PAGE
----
"My Mother died of a heart attack at 64 years old. She had her workout clothes lying on her made-bed 50 feet away when she dropped dead brushing her teeth. And it can happen so suddenly. I treat EVERY muscle in the body except the most important - YOUR HEART so please tend to it lovingly! And know the signs and symptoms since women often experience heart attacks slightly different than men. Stay strong and be well. Always with love, Peggy"
There are seven top heart attack warning signs that women should never ignore even though a heart attack could happen to any individual, man or woman either one at any time. In fact the American Heart Association states that one hits a person just over every 30 seconds. Even though heart attacks might not be as common in females as they are males, heart disease is the top killer of women in the United States and unless a person is on the lookout for heart attack symptoms in women and then gets to a medical facility, the consequences can be fatal.
A new research report states that over 38,100 women who are under the age of 50 are suffering from heart attacks every year in America. That is a large number so people must be alert that heart problems might be confused with numerous other issues. Because of such, it is greatly recommended that individuals learn what heart attack symptoms are in women in order to help better prepare just in case.
The top seven heart attack warning signs that women should not ignore are listed below.
Jaw Pain During a heart attack, some individuals might have jaw pain. This is due to nerves attached to the jaw are connected to the same ones that come from the heart. If the pain comes and goes and gets worse when a person is being active, it is most likely heart related. However, if the pain remains constant, then it is most likely related to gum or tooth pain.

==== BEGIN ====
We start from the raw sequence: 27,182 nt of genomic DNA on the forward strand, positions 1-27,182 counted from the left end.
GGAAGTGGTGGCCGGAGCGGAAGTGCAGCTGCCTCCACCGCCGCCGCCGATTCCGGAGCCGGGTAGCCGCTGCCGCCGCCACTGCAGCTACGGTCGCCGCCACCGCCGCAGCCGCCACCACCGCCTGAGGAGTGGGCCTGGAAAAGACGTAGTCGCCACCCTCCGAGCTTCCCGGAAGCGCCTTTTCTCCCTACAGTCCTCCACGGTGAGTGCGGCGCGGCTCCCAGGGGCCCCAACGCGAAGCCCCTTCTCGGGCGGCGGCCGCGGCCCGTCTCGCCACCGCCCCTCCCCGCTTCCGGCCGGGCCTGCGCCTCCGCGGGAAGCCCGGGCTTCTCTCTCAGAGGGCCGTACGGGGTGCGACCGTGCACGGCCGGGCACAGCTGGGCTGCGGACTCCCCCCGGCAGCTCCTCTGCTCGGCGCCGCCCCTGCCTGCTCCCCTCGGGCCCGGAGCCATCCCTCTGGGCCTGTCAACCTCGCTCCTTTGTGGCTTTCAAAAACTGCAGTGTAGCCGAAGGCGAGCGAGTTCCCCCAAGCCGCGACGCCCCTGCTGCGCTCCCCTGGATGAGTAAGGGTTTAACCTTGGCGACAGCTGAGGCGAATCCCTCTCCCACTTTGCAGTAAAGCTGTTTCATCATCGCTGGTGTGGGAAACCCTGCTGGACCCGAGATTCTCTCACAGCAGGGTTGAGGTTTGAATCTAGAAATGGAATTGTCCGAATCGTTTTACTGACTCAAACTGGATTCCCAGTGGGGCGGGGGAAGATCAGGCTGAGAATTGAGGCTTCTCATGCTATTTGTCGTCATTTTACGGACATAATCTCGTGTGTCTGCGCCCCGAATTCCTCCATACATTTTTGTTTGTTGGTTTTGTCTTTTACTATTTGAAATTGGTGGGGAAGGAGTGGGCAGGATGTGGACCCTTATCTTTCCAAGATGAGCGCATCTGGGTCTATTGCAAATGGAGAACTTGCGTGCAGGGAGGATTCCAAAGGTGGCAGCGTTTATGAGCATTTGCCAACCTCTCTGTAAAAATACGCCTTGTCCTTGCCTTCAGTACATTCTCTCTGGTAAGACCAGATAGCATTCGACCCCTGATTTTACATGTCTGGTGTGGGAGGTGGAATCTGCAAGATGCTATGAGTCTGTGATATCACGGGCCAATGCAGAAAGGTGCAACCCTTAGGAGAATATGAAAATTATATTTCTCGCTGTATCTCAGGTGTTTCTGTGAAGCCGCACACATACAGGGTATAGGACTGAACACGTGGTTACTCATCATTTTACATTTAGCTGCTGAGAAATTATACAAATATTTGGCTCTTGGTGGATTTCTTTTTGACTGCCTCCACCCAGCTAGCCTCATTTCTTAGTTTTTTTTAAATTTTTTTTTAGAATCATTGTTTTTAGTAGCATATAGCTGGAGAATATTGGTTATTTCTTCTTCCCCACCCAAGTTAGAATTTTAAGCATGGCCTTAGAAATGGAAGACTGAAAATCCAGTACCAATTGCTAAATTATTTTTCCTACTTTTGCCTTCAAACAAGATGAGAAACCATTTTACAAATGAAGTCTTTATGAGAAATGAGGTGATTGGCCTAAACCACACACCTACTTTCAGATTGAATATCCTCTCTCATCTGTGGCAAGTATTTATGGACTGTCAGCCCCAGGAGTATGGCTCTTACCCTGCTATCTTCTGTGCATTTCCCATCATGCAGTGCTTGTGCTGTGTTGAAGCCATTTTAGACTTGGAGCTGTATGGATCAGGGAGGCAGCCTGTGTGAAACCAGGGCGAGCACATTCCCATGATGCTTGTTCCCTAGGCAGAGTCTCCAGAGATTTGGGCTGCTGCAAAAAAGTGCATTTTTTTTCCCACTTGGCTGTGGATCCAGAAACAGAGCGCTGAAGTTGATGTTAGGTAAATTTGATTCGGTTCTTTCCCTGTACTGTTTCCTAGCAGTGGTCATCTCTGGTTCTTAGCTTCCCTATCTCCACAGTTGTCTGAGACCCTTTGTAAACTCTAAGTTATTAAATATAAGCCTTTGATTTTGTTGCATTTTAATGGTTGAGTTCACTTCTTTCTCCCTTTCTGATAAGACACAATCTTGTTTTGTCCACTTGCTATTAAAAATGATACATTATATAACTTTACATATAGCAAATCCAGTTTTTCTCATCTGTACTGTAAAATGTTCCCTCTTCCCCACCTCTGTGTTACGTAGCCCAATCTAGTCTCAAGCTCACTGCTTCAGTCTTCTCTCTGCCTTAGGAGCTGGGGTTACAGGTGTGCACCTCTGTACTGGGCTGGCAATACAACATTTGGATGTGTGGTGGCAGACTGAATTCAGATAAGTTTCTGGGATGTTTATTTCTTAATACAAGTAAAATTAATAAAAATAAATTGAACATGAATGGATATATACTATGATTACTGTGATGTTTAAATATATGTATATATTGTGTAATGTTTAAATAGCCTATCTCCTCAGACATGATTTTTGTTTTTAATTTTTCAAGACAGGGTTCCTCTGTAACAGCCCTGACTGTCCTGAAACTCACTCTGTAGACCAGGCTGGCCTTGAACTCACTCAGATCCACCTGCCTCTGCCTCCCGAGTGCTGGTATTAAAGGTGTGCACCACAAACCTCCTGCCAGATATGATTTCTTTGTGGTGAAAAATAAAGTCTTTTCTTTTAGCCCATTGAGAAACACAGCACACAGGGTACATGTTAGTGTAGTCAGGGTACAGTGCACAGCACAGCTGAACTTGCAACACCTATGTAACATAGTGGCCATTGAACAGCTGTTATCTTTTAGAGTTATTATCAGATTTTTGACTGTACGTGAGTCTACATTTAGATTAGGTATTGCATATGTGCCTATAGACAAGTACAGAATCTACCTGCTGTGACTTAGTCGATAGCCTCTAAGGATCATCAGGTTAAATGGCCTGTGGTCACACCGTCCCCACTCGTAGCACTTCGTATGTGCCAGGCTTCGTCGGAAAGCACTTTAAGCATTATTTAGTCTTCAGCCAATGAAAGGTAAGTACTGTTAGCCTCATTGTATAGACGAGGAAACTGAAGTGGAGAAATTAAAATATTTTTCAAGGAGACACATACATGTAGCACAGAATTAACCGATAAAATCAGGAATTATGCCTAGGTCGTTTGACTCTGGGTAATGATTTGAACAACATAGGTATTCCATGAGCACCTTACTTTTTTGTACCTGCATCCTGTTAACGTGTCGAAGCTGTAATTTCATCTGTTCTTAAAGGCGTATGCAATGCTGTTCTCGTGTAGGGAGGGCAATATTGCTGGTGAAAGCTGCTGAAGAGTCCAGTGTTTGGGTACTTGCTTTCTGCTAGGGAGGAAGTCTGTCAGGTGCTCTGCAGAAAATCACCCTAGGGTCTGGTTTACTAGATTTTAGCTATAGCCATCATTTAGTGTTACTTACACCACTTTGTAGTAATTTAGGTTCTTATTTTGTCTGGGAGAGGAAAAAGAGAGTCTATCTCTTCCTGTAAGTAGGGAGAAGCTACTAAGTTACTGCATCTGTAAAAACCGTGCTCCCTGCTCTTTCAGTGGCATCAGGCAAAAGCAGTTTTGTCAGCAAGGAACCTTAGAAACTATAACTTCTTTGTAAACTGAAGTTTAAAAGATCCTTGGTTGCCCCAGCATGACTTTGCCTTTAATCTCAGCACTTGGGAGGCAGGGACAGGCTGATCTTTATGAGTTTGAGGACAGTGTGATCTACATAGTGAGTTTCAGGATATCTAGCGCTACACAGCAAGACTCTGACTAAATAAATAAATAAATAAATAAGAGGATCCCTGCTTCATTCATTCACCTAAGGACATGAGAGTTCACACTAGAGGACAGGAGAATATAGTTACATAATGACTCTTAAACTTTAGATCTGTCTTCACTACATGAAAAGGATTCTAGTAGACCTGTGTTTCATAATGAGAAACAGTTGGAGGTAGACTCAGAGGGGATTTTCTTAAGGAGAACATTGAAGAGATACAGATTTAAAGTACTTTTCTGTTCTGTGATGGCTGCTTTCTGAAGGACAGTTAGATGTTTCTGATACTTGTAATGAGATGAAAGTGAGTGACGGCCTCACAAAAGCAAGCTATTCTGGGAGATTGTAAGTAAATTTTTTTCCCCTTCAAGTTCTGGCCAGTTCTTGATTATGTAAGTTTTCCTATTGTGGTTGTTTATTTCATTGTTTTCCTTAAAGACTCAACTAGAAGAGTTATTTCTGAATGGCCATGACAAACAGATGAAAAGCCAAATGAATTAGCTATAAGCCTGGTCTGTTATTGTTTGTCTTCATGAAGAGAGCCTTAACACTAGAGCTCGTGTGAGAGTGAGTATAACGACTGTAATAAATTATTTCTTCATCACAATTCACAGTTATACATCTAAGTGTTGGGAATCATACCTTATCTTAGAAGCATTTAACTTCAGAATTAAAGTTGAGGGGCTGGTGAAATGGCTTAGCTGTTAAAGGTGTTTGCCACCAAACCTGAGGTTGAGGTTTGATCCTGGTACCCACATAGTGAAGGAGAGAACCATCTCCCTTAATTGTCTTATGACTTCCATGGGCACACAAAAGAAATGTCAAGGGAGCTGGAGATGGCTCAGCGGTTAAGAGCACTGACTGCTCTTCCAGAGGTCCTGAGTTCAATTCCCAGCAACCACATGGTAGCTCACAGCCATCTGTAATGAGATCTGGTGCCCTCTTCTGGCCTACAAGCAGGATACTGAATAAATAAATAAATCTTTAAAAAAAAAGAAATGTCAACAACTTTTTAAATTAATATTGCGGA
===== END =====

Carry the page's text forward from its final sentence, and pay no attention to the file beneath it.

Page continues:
Burning discomfort in the chest This is one of the most common signs of a looming heart attack. The chest starts to feel heavy or there might be a squeezing feeling along with the sensation of pressure being placed on the area. This can be caused by indigestion or heartburn but a person can never be too alert. It is recommended to go visit a doctor to make sure there is not a serious problem with the heart. Additionally, if there is nausea, then that is all the more reason to rush to a physician.
Having shortness of breath or a racing heart Another sign of a heart attack that is common is shortness of breath, or the heart is racing. Sometimes this is a panic attack, and it can be hard to tell the difference. Women's heart attacks tend to cause shortness of breath which begin slowly, and may linger for a while. A panic attack will only cause shortness of breath for about five minutes. Still it is best to see a doctor to be sure.
Tingling in the legs and arms A tingling sensation in the arms and/or legs is not the best way to tell if a heart attack is coming, but it does not ever need to be ignored. In many circumstances, this is arthritis, but it could also be the sign of a coming heart attack.
Having a feeling of dizziness If a person feels dizzy for no obvious reason, that might mean that there is not enough blood being pumped through the body by the heart. This feeling is also connected with shortness of breath, so if a person is experiencing both, the signs are very clear of what might be ready to happen at any time.
Feeling extremely fatigued If an individual feels weak when walking, and has to rest, then it may mean that there is not enough blood being transported to the heart quick enough. This is an obvious sign of an impending heart attack, and one should get help immediately.
Having to vomit An upcoming heart attack may lead to nausea and/or vomiting. This is usually with having a cold sweat and shortness of breath. Even though both men and women may experience chest pressure which could feel like an elephant sitting on the chest, women may experience a heart attack without any chest pressure. Instead they might have the shortness of breath, pain or pressure in the chest or abdomen, dizziness, fainting, light-headedness, upper back pressure or extreme fatigue.
So if anyone experiences any of the above symptoms, please go get medical attention immediately. Remember that a heart attack hits a person just over every 30 seconds.